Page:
So, I really hope that Dourish paper will help the field in recognizing (1) the need for "ethnography" in a form that is intended, aimed, and designed to support in a design process (i.e. design oriented ethnography). I think this is not something we are good at today. And the need for (2) ethnographic research in our field that can create a deep understanding of the intricate relationships between people and technology, and that gives us new theoretical and conceptual "tools" to think about these relationships, not focused on a specific designs but creating a solid understanding that every good designer should be knowledgeable about.

Thursday, June 08, 2006

HCI research and the common good

When reflecting on CHI2006 there are some things in the academic field of HCI that I find problematic. Maybe the most pressing issue that raises many questions is the relation between research and development (I am not using "design" here for specific reasons). Many academic fields have the purpose of building universal true knowledge, and some also have the purpose of building knowledge that is "useful". This is true in the fields like medicine, health, and others. In these fields it is quite easy to see that research and development (i.e., inventions and innovations of new artifacts and procedures), is aimed at serving the common good. Improving health is always a valid reason for doing research (or?). But, what about a field like HCI? What is the common good? What is the goals, the intentions, for research that in a similar way is obviously for the greater good? Are new technological artifacts for any purpose in itself a worthy outcome? With what intention and purpose should we study new interaction technologies? Is the benefit for organizations and companies in general (efficiency, effectiveness, userfriendliness, etc) worthy intentions? Or can we use the same reasons as for health, so our research should support people's wellbeing? Depending on how we frame our purpose and our "clients" we will be facing different "measure of success". If true universal knowledge is our foremost goal, then the procedures of science and its "measure of success" must be taken more seriously than today. If the aim is to support the greater good, then we really have to get into some serious discussions about what that purpose stands for in our field!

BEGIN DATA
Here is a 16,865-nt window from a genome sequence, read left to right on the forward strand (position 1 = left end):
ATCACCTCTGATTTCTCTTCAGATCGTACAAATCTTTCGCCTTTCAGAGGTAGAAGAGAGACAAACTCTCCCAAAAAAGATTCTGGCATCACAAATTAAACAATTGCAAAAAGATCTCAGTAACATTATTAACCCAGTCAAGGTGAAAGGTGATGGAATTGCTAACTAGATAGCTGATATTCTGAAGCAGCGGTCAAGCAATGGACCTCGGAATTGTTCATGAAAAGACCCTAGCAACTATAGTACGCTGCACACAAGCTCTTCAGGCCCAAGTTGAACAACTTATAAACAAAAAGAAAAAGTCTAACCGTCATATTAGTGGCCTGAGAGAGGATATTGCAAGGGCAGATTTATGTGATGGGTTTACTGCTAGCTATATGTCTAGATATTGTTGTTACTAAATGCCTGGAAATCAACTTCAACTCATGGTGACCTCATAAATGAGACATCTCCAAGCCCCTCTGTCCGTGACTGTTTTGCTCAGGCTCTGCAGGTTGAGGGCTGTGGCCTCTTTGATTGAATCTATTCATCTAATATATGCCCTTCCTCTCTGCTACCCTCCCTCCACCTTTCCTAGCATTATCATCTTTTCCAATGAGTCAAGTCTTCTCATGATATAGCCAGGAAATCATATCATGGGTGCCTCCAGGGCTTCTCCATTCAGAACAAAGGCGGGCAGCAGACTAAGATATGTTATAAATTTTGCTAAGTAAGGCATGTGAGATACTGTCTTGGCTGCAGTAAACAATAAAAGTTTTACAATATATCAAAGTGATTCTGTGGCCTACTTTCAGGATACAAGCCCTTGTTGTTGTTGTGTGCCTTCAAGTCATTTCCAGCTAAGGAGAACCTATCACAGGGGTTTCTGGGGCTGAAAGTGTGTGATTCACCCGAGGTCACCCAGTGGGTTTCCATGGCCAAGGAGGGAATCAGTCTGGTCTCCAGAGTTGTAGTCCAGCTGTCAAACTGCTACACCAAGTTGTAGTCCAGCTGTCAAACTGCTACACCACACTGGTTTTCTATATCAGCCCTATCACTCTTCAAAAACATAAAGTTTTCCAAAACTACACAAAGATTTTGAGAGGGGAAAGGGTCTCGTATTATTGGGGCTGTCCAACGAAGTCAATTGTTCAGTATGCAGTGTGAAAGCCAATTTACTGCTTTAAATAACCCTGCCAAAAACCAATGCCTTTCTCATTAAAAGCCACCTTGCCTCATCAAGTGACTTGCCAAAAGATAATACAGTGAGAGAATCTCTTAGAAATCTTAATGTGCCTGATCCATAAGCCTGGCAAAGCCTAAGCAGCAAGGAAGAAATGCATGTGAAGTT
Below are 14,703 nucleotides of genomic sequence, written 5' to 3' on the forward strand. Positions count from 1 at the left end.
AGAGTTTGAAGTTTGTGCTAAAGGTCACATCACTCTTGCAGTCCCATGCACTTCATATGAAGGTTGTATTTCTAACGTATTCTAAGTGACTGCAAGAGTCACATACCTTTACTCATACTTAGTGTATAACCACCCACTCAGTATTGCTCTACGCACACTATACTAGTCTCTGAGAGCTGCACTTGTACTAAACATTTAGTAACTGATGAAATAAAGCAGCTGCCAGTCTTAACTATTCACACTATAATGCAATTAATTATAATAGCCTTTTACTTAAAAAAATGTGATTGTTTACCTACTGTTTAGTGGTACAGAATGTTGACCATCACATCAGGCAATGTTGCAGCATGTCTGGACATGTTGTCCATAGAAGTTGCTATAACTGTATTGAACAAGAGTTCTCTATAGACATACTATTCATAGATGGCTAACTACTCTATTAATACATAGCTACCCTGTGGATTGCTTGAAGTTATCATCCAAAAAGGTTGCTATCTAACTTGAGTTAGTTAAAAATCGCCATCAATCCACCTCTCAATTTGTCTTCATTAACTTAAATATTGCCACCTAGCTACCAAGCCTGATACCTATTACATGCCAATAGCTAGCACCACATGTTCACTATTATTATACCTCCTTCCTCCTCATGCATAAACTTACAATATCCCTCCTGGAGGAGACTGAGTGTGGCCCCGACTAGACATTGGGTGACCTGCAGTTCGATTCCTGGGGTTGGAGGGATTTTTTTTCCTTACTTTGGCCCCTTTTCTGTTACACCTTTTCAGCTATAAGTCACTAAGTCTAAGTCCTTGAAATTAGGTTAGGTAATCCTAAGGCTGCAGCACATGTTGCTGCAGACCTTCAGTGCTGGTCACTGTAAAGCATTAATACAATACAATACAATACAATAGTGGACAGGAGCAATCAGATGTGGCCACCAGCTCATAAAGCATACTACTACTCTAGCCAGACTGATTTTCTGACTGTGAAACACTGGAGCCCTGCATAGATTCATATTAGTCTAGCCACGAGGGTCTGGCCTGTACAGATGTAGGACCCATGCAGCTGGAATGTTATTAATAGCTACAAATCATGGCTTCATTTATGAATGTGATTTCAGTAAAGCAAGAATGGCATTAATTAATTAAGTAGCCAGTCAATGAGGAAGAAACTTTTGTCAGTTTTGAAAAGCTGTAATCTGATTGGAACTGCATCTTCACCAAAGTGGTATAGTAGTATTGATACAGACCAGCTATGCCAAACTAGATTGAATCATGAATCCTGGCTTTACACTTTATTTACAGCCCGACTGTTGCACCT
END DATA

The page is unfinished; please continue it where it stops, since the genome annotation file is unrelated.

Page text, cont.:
[Of course we have to do research for one obvious purpose -- that is to expand and improve the knowledge and skills of professors in a way that supports their teaching. Research hopefully forces anyone to broaden perspectives, challenging ideas and views. These are outcomes that (in the best of worlds) will benefit the students at any level.]